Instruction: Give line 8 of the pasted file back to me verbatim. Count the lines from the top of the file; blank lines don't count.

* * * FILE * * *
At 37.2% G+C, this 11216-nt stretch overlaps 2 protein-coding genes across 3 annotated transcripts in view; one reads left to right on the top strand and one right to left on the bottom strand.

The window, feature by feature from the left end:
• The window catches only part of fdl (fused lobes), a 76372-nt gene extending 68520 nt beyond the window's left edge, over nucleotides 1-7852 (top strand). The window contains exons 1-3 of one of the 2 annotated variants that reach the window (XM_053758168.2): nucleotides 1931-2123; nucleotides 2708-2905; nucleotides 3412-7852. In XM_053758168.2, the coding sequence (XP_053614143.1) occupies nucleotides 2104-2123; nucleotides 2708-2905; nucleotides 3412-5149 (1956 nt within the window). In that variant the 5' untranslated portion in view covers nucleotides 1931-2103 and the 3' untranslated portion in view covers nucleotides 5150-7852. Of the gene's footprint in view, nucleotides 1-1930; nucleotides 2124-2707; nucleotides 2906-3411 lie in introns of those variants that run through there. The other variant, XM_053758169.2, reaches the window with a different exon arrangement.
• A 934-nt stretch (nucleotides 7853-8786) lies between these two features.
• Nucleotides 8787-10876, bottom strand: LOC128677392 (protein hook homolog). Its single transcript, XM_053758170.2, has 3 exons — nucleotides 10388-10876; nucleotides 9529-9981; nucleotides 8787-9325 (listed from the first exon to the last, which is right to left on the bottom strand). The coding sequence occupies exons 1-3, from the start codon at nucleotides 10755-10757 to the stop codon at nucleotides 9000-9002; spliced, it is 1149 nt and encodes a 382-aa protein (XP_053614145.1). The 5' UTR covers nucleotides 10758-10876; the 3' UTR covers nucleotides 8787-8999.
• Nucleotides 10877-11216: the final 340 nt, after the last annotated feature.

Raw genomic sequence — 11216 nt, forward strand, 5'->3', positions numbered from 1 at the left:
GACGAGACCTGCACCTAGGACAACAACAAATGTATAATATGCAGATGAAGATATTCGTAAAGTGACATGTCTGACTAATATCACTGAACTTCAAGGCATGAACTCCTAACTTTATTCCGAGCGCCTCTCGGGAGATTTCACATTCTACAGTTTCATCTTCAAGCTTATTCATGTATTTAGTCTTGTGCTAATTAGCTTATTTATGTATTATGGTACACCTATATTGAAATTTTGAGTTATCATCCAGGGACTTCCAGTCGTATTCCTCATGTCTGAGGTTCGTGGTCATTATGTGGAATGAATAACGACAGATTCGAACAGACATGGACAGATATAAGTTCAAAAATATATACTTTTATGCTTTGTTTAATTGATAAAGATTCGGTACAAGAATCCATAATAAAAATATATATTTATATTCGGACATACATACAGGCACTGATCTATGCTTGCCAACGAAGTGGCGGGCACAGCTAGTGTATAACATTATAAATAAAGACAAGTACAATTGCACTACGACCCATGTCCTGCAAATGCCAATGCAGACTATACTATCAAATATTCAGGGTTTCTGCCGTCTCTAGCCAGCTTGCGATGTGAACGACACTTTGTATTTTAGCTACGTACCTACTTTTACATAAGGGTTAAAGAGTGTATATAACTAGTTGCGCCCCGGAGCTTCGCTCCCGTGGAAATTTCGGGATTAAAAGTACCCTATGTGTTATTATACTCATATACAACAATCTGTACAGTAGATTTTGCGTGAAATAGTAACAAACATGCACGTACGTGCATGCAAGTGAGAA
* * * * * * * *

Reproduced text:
GACGAGACCTGCACCTAGGACAACAACAAATGTATAATATGCAGATGAAGATATTCGTAAAGTGACATGTCTGACTAATATCACTGAACTTCAAGGCATGAACTCCTAACTTTATTCCGAGCGCCTCTCGGGAGATTTCACATTCTACAGTTTCATCTTCAAGCTTATTCATGTATTTAGTCTTGTGCTAATTAGCTTATTTATGTATTATGGTACACCTATATTGAAATTTTGAGTTATCATCCAGGGACTTCCAGTCGTATTCCTCATGTCTGAGGTTCGTGGTCATTATGTGGAATGAATAACGACAGATTCGAACAGACATGGACAGATATAAGTTCAAAAATATATACTTTTATGCTTTGTTTAATTGATAAAGATTCGGTACAAGAATCCATAATAAAAATATATATTTATATTCGGACATACATACAGGCACTGATCTATGCTTGCCAACGAAGTGGCGGGCACAGCTAGTGTATAACATTATAAATAAAGACAAGTACAATTGCACTACGACCCATGTCCTGCAAATGCCAATGCAGACTATACTATCAAATATTCAGGGTTTCTGCCGTCTCTAGCCAGCTTGCGATGTGAACGACACTTTGTATTTTAGCTACGTACCTACTTTTACATAAGGGTTAAAGAGTGTATATAACTAGTTGCGCCCCGGAGCTTCGCTCCCGTGGAAATTTCGGGATTAAAAGTACCCTATGTGTTATTATACTCATATACAACAATCTGTACAGTAGATTTTGCGTGAAATAGTAACAAACATGCACGTACGTGCATGCAAGTGAGAA